Do The Right Thing
First, care more. If you’re planning an event with speakers and you’re not representing a diversity of gender and background among those on stage, wake up. Consider yourself on notice. You face answerability regardless of your choices, and potentially, unsought tickets, embarrassment, and damage to your reputation. If your industry is known for lacking diversity, it’s even more important for women and minorities to see representation at your keynotes, especially in fields like science and technology.
Second, when any of us – men or women – are asked to take on conference gigs that have pitiful ranks of women or diverse speakers, take this simple action: decline the gig and explain why. While you’re at it, nominate three women you know who’d be excellent speakers. You can even make your commitment public by signing the pledge developed by GenderAvenger, a community that ensures women are represented in the public dialogue. The pledge simply states, “I will not serve as a panelist at a public conference when there are no women on the panel.” It’s been signed by everyone from male senators and congressmen, to law firm partners and university professors.
Third, planners and sponsors, you can do better when it comes to scouting female talent for keynotes and main-stage events. Being overlooked was such a marked problem in science that last year that women in the industry launched the Request a Woman Scientist database, which has grown to include more than 9,000 women. The database was created as a resource where someone could quickly find a female scientist who wants to be a resource and an expert, based on her area of expertise, location, discipline, career stage and areas of interest. Planners, you most likely wouldn’t settle for a third-rate venue or caterer, so stop settling for the tired idea that “there are no qualified women.” Look harder.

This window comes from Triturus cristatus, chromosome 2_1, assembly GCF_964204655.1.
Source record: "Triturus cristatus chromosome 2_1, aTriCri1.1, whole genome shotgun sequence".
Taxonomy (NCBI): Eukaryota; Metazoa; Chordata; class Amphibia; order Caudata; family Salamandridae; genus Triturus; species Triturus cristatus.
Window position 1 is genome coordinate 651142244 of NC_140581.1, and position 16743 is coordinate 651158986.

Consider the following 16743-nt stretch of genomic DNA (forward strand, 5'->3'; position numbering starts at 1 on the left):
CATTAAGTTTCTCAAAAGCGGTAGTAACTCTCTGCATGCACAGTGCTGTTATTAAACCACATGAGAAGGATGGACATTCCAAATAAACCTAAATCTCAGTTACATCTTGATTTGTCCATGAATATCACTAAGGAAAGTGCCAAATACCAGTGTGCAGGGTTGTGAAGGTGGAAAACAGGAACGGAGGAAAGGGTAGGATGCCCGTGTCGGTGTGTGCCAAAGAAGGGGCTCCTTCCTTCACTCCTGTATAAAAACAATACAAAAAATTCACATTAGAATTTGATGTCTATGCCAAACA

Fourth, start, or continue, having these conversations about diversity and inclusion. No event should march forward without an appraisal of how representative the event lineup is. Then, we can take those conversations and turn them into action by making women feel welcome at these conferences and forums. Event coordinators and sponsors have plenty of power over developing the roster, but they also have the power to create an inclusive culture and establish a code of conduct that doesn’t tolerate discrimination or harassment. The key here, though, is to act on feedback regularly.
We Need Women At the Top, Too
Now, more than ever, young women and girls need to see people like them on stage. We need strong women to start leading hefty conversations, especially in fields where women have been underrepresented for so long. But, unfortunately, that’s where female presenters and speakers are the least common.
Hushing women’s voices stifles their success as speakers, thought-leaders and, well, leaders in general. Women deserve a seat at the table, and they deserve a microphone, too.